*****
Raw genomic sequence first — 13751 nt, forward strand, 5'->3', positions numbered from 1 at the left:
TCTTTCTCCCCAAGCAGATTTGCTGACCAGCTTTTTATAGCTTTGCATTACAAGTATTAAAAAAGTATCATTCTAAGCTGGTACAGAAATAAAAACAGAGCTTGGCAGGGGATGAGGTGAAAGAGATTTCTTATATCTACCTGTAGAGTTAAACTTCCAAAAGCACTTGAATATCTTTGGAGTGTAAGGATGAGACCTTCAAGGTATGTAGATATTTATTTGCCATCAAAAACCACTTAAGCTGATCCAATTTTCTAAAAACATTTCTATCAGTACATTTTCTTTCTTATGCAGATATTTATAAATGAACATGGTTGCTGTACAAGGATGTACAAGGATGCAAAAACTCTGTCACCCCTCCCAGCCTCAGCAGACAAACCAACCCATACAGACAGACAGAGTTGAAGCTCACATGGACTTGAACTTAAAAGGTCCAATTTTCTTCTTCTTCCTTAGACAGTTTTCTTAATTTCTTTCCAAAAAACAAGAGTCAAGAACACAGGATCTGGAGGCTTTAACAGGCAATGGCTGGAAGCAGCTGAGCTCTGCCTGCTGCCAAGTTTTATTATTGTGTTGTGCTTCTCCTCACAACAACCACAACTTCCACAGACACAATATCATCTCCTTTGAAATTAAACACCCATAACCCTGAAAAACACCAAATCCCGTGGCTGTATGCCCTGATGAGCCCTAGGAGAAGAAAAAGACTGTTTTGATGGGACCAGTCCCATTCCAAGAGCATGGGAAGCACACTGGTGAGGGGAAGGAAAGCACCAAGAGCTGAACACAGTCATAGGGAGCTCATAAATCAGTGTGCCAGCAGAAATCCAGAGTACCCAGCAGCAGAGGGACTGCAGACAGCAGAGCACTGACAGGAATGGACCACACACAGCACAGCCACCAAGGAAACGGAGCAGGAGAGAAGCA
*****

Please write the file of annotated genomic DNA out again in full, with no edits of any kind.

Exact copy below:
Raw genomic sequence first — 13751 nt, forward strand, 5'->3', positions numbered from 1 at the left:
TCTTTCTCCCCAAGCAGATTTGCTGACCAGCTTTTTATAGCTTTGCATTACAAGTATTAAAAAAGTATCATTCTAAGCTGGTACAGAAATAAAAACAGAGCTTGGCAGGGGATGAGGTGAAAGAGATTTCTTATATCTACCTGTAGAGTTAAACTTCCAAAAGCACTTGAATATCTTTGGAGTGTAAGGATGAGACCTTCAAGGTATGTAGATATTTATTTGCCATCAAAAACCACTTAAGCTGATCCAATTTTCTAAAAACATTTCTATCAGTACATTTTCTTTCTTATGCAGATATTTATAAATGAACATGGTTGCTGTACAAGGATGTACAAGGATGCAAAAACTCTGTCACCCCTCCCAGCCTCAGCAGACAAACCAACCCATACAGACAGACAGAGTTGAAGCTCACATGGACTTGAACTTAAAAGGTCCAATTTTCTTCTTCTTCCTTAGACAGTTTTCTTAATTTCTTTCCAAAAAACAAGAGTCAAGAACACAGGATCTGGAGGCTTTAACAGGCAATGGCTGGAAGCAGCTGAGCTCTGCCTGCTGCCAAGTTTTATTATTGTGTTGTGCTTCTCCTCACAACAACCACAACTTCCACAGACACAATATCATCTCCTTTGAAATTAAACACCCATAACCCTGAAAAACACCAAATCCCGTGGCTGTATGCCCTGATGAGCCCTAGGAGAAGAAAAAGACTGTTTTGATGGGACCAGTCCCATTCCAAGAGCATGGGAAGCACACTGGTGAGGGGAAGGAAAGCACCAAGAGCTGAACACAGTCATAGGGAGCTCATAAATCAGTGTGCCAGCAGAAATCCAGAGTACCCAGCAGCAGAGGGACTGCAGACAGCAGAGCACTGACAGGAATGGACCACACACAGCACAGCCACCAAGGAAACGGAGCAGGAGAGAAGCA